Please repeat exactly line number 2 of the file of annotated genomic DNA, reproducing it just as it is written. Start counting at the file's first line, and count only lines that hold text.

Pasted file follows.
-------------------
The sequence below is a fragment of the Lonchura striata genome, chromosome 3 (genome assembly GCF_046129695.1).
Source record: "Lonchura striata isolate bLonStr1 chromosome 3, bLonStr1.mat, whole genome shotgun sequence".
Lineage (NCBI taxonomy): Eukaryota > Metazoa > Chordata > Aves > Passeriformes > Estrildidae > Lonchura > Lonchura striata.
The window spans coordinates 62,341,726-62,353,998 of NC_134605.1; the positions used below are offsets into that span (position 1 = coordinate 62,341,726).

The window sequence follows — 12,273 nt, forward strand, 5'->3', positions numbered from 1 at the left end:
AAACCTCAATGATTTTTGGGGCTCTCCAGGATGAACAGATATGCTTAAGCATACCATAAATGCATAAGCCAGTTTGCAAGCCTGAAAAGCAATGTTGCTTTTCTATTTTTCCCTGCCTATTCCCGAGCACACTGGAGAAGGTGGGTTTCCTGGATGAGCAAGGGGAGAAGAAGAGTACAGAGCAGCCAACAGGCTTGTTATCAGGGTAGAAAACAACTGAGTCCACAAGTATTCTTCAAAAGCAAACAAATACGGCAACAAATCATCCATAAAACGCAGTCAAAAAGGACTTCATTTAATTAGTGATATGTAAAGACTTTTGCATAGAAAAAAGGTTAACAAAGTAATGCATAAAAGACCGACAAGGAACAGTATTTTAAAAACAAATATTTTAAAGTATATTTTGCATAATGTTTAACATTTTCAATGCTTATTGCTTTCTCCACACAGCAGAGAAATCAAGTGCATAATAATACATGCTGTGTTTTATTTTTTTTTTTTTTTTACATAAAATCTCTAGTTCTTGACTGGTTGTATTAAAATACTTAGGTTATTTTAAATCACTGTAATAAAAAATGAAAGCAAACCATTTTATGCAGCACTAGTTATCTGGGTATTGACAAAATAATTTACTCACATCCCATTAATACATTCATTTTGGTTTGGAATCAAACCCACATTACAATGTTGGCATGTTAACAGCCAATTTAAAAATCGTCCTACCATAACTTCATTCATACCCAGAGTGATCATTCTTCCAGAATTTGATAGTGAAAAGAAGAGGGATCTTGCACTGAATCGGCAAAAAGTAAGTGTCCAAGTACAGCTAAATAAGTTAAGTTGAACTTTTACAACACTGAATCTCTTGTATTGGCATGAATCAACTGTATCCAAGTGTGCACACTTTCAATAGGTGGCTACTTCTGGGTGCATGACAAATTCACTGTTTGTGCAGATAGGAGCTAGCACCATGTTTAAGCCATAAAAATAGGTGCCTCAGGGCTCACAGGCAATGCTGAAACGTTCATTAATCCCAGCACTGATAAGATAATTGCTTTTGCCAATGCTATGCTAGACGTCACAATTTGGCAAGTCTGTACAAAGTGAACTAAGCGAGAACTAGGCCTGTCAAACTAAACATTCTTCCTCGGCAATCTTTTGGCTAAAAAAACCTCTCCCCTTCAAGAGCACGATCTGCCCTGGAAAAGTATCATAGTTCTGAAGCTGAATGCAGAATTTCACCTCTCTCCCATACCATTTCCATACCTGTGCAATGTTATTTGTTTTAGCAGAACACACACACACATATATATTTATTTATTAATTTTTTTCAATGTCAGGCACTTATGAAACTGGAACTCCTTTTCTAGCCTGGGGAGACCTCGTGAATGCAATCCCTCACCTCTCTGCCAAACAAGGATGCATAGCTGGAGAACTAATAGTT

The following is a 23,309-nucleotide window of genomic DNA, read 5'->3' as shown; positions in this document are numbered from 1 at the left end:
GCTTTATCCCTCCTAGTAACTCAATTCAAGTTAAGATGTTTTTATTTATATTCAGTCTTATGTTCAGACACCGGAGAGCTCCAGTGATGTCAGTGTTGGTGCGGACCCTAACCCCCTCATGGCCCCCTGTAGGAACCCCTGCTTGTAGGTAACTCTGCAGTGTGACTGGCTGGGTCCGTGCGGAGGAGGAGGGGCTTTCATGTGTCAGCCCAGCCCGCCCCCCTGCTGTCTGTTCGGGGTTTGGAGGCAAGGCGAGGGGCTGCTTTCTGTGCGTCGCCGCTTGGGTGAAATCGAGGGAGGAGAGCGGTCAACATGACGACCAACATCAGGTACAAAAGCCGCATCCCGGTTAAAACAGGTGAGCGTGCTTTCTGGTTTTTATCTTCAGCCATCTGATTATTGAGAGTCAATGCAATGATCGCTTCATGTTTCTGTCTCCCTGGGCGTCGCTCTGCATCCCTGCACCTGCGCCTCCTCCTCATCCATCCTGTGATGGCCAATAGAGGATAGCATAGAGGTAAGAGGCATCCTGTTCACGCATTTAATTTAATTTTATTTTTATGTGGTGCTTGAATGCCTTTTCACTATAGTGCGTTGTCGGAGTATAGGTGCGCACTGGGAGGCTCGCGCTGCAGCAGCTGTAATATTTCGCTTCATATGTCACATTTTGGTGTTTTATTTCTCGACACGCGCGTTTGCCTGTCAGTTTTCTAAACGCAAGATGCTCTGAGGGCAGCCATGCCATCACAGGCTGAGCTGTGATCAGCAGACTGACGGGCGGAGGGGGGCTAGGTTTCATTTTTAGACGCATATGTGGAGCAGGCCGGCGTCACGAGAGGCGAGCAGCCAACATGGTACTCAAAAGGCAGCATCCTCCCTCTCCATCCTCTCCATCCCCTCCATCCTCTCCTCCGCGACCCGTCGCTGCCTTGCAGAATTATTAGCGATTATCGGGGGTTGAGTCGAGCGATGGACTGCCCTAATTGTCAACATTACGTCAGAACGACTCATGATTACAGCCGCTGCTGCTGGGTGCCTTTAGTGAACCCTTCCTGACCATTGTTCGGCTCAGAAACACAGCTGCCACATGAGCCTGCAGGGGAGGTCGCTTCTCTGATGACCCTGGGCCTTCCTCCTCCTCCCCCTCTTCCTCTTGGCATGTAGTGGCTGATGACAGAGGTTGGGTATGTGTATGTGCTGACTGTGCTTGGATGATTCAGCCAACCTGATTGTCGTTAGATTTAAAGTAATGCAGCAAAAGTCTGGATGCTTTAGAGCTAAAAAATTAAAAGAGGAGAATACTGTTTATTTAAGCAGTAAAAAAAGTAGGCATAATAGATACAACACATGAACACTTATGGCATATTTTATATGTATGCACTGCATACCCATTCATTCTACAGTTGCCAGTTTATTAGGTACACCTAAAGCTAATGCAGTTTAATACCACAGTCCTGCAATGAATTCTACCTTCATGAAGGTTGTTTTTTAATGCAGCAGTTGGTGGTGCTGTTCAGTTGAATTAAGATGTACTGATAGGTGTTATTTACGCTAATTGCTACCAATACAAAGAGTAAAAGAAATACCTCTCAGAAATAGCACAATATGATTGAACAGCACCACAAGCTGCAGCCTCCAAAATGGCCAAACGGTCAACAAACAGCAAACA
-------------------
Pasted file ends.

Source record: "Lonchura striata isolate bLonStr1 chromosome 3, bLonStr1.mat, whole genome shotgun sequence".